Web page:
We update this analysis on thousands of individual companies globally every week and make that available in our databases for clients. We aggregate those charts in a number of different ways, and run other related analytics.
In this case, the chart highlights the aggregated “Credit Cash Flow Prime” chart for the “S&P 1000,” which is the S&P 1500 minus the S&P 500.
We examine the S&P 1000 because the S&P 500 is so cash flow rich that it is seldom the source of widespread debt servicing problems. It’s one of the reasons that larger firms generally have such strong credit. Combining those firms with the whole market of corporations tends to wash out any signals.
The S&P 1000 are the companies in the S&P Midcap 400 and Smallcap 600, everything below the S&P 500.
The vertical bars represent all financial obligations US companies have. These are organized from the most flexible (blue section at the top) to the least flexible (red stripes at the bottom). This “stack” bar includes items like debt maturities, dividends, required reinvestment levels into the business, dividends, and rent..
The blue line represents the aggregation of corporate cash flows available for paying their financial obligations. The blue circles represent the level of cash available including excess cash on hand.
Companies begin to get in trouble when their cash and cash flows no longer exceed the stack.
In the above chart, cash levels and cash on hand together consistently exceed all obligations until 2022, when they fall to the middle of share buyback obligations. They fall squarely in the middle of Maintenance Capex by 2023, and aggregate debt levels have tripled.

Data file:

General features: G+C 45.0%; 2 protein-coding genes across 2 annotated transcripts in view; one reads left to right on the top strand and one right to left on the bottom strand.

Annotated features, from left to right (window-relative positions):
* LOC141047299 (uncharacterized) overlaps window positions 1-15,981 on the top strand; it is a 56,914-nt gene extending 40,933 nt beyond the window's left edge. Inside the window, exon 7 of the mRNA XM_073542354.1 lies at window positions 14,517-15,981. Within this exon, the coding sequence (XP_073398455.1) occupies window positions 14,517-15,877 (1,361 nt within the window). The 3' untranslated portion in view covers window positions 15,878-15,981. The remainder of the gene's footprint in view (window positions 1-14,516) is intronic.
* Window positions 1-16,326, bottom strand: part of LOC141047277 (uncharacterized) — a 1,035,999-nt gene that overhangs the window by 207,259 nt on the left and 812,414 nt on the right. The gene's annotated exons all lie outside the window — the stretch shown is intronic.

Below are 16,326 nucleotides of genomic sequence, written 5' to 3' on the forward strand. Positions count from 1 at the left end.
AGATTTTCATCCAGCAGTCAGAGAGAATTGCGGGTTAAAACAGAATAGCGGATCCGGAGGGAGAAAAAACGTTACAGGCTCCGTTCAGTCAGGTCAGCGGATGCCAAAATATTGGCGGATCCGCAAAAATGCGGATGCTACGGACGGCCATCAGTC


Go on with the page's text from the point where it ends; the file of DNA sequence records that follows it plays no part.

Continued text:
The State of Credit Worthiness and Implication
While this picture is not ideal, it is far from bleak. Maintenance Capex is still a somewhat flexible spending category, and as long as companies are able to refinance their more urgent debt maturities, this will not be a problem.
Even if we ignore cash on hand, and just look at cash flows versus obligations, cash flows alone exceed all obligations other than share buybacks until 2022.
This further confirms the limited near-term risk of a liquidity crunch and a debt crisis. That means less chance of a recession, at least from this very powerful perspective.
Joel Litman & Rob Spivey
Chief Investment Strategist &
Director of Research
at Valens Research